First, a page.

Transformational Gardening

Disclaimer: Foraging can be fun, rewarding and provide health benefits. As a novice forager, I will be sharing my foraging experiences. However, in order to be safe, always consult with local foraging experts and guidebooks before beginning foraging. Children should learn to forage safely by being guided by experienced adults. Never ingest anything unless you are certain of the identification and safety of the plant. Some plant species are inedible and some are poisonous.

Sweet White Violet (Viola blanda): Images

Date Location Notes Images
May 6, 2012 Southeastern, New Hampshire I am about 90% sure that this is Sweet White Violet (Viola blanda), particularly the palustriformis variation. This variation has lateral (side) flower petals that are hairy (with rounded tips at the end of the hairs), upper flower petals that are not strongly reflexed (bent backwards). The leaf blades are rounded or blunt at the tip and blade is ovate shaped (widest at the top of the leaf).

The violet that I identified as Smooth White Violet (Viola pallens) on April 20th may be either a variation of Sweet White Violet (Viola blanda) or Kidney-Leaved Violet (Viola renifolia).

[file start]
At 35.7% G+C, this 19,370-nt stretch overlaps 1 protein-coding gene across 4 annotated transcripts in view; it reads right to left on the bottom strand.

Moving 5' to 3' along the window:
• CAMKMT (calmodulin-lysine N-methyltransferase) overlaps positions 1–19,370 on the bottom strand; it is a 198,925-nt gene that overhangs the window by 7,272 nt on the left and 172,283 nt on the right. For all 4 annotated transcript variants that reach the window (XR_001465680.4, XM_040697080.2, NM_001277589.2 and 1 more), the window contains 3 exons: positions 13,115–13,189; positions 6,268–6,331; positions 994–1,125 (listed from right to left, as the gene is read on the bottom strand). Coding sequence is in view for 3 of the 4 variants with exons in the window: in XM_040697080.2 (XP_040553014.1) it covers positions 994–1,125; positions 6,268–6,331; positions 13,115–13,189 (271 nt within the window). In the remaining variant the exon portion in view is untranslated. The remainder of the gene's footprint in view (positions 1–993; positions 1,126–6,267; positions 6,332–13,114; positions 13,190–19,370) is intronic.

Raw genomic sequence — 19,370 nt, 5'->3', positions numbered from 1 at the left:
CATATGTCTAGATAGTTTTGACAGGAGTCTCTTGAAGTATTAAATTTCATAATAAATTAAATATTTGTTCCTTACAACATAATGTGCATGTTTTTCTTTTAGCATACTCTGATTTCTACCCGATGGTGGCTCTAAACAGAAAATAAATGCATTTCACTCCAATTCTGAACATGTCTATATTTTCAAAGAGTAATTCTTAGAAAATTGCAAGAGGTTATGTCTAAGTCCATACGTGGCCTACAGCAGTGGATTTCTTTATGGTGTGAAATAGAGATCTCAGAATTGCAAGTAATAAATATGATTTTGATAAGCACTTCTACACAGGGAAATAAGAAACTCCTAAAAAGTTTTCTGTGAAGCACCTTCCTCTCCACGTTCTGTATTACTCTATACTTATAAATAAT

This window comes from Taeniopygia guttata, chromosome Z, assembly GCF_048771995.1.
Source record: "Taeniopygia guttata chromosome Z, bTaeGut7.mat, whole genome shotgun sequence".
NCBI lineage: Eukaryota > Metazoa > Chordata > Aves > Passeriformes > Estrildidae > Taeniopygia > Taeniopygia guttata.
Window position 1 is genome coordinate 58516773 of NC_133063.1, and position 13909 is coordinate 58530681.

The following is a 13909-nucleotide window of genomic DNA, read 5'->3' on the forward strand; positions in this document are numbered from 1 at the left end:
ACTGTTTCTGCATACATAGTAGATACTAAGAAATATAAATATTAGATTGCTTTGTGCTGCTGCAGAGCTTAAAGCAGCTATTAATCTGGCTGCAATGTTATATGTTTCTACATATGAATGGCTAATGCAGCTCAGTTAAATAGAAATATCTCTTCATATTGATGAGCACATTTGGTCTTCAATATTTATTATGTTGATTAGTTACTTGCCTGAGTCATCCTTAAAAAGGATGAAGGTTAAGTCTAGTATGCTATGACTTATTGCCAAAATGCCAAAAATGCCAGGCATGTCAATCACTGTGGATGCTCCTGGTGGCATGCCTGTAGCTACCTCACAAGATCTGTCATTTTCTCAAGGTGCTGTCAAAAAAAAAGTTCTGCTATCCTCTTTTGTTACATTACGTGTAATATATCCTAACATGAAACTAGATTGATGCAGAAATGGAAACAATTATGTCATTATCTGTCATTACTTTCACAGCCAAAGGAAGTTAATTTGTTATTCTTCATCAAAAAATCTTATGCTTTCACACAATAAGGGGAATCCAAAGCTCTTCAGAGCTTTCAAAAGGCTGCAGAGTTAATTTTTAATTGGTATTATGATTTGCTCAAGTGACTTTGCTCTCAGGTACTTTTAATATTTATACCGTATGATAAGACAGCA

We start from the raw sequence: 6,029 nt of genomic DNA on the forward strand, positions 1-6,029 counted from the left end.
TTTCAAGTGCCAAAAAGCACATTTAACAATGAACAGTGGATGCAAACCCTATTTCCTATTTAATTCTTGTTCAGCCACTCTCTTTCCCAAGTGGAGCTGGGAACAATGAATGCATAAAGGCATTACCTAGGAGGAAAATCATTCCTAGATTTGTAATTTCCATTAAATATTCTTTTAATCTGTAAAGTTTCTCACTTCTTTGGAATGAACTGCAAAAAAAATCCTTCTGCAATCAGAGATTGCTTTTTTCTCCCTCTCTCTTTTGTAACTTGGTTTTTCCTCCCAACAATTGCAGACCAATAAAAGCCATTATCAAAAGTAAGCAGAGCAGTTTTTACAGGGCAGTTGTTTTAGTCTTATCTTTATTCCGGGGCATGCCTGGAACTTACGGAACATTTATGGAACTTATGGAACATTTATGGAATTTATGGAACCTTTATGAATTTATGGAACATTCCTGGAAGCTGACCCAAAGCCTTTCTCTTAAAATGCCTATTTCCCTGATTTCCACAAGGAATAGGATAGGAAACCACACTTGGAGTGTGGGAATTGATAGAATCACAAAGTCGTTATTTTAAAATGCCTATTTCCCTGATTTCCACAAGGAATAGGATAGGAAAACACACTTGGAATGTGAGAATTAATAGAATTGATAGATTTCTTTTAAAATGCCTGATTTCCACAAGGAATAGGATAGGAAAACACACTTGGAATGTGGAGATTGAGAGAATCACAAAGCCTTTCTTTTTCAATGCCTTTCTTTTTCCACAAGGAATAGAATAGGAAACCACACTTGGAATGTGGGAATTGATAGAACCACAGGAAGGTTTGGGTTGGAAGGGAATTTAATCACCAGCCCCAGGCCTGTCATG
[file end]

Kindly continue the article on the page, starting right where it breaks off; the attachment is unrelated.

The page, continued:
Using the new botanical guide by Arthur Haines, Flora Novae Angliae: A Manual for the Identification of Native and Naturalized Higher Vascular Plants of New England, you can see the flow of steps used to identify this species of violet:
  • Leaves and flower stems arising from rhizomes (underground stems) or stolons (horizontal stem creeping along the ground).
  • Flower petals mostly purple, violet or white.
  • Style (thin tube in the center of flower connecting the ovary) in a scoop-shaped or conical beak. The ovary is hairless.
  • The spur (sticking out of the back of the flower) is 3.2mm long or less and less than 2 times long as it is wide.
  • Flowers relatively smaller with white petals.
  • Leaf blades 1.5 times as long (or less) as wide.
  • Inner petals of the flower (Corolla) colored white.
  • Leaf blades low-serrate.
  • Leaf blades broad cordate (heart-shaped) and ovate (wider towards the top). Midrib 75-90% of total blade width.
  • Upper flower petals not strongly reflexed (not strongly bent backwards). Lateral flower petals commonly hairy. Leaf blades broad to rounded at the tip. Leaf blade has a wide basal sinus. This indicates that the plant is: Viola blanda var. palustriformis.
Date Location Notes Images
May 9, 2012 Southeastern, New Hampshire